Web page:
Skip to content
When the ‘Strongest Tribe’ Leaves
Go to my account

When the ‘Strongest Tribe’ Leaves

Understanding the Afghan military collapse.

What makes a man willing to stand and fight, even if fighting might mean his death? The answer is complex and varied, involving combinations and permutations of hate, fear, love, patriotism, professionalism, fanaticism, and—a critical ingredient—hope. As we watch and lament the sudden and catastrophic collapse of the Afghan military, I want to do my best to answer why. Why did another American military ally collapse so quickly in the face of its enemies? 

This isn’t the first time, after all. In 1975, the South Vietnamese army’s retreat turned into a rout. In 2014, we watched in horror as entire divisions of the Iraqi army simply melted away, and a relatively small and militarily weak ISIS militia rampaged across regions of Iraq. And now, in 2021, after America invested billions and two decades in training the Afghan army, it has ceased to exist as an independent fighting force.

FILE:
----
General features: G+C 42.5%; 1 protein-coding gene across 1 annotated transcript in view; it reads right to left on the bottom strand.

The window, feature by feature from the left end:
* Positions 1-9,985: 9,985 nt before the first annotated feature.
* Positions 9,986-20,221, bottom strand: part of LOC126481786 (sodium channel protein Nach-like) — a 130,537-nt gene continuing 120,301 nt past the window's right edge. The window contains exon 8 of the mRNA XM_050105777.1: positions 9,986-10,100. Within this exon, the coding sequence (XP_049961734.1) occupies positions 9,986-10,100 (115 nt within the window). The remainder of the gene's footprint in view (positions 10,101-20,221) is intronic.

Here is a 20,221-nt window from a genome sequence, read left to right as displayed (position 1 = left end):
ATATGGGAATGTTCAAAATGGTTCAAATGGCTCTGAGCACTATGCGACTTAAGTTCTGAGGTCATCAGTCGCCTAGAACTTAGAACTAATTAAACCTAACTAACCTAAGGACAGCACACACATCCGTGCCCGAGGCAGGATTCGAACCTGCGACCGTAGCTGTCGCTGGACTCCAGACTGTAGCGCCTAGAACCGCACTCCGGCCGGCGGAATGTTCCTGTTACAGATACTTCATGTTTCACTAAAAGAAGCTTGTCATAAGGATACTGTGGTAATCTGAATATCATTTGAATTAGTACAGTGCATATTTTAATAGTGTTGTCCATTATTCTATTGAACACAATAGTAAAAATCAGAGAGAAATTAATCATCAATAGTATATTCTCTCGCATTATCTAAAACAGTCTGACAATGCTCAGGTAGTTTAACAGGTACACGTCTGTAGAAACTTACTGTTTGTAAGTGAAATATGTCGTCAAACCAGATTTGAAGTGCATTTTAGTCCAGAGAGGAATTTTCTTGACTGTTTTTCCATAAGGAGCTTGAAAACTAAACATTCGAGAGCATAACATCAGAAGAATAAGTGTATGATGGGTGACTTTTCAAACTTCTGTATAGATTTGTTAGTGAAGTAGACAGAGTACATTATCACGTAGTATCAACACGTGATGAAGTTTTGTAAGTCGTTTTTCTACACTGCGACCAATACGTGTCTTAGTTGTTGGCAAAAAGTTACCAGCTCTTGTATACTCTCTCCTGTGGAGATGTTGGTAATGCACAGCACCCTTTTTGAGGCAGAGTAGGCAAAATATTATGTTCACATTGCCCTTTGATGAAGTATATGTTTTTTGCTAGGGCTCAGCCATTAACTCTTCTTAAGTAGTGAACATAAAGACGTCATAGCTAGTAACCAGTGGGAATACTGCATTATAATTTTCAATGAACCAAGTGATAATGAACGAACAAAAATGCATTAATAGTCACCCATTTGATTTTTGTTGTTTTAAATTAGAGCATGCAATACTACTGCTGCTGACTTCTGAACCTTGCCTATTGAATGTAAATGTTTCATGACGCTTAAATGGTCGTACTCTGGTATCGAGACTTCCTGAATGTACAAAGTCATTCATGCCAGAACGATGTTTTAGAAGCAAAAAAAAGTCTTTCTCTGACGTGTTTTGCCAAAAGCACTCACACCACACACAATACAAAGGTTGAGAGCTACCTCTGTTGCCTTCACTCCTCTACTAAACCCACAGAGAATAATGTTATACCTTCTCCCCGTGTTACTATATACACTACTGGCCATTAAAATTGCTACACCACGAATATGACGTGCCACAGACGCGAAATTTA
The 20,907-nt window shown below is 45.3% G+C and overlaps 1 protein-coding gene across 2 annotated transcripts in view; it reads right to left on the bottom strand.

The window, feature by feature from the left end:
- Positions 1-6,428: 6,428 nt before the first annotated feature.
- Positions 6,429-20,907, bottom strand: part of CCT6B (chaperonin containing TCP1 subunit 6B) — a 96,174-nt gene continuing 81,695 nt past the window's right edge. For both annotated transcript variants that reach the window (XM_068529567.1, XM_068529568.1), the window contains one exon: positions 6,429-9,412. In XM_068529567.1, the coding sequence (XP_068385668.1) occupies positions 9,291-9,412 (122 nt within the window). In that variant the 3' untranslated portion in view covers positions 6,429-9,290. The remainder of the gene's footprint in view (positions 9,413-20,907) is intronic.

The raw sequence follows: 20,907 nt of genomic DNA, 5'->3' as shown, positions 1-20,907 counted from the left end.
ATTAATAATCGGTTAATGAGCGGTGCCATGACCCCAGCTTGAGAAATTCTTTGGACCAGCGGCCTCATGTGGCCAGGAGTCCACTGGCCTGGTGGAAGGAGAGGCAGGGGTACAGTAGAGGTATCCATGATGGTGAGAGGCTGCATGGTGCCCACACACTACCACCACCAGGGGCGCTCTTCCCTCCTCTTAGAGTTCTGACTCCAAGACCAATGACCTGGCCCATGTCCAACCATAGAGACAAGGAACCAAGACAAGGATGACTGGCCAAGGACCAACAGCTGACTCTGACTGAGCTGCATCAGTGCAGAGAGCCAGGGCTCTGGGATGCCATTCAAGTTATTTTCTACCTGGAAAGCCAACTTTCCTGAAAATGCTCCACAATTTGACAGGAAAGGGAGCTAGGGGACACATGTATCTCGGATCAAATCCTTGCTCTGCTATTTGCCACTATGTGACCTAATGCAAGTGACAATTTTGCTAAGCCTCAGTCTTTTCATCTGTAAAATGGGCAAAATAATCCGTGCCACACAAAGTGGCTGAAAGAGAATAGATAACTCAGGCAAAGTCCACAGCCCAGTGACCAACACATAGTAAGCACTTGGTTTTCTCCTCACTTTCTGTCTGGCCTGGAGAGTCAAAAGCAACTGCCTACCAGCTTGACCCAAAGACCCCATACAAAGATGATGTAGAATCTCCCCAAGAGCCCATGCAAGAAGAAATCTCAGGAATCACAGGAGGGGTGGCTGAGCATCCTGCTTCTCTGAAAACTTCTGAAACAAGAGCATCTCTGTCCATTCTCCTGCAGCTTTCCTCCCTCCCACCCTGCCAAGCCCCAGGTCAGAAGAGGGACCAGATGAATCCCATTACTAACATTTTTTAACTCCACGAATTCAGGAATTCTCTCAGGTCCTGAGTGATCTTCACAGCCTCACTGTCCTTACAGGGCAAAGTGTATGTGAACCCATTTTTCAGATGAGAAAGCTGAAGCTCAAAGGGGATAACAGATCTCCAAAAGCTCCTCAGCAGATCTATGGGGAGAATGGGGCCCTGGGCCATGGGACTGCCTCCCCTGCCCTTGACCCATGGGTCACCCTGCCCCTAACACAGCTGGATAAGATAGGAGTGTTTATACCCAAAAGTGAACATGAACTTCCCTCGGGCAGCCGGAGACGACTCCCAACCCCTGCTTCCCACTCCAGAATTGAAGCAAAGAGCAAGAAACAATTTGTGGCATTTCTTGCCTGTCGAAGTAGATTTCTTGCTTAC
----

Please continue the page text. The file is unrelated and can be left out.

Let’s dispense with the quick and easy answer to the question, the one you see pop up all over Twitter. No, the collapse did not occur because the Afghan army (or the allied armies before them) were cowards. In fact, as Marc Thiessen points out today in the Washington Post, the Afghan army has taken immense casualties in the long fight against the Taliban. More than 50,000 have given their lives, including “2,600 through Aug. 5 this year.”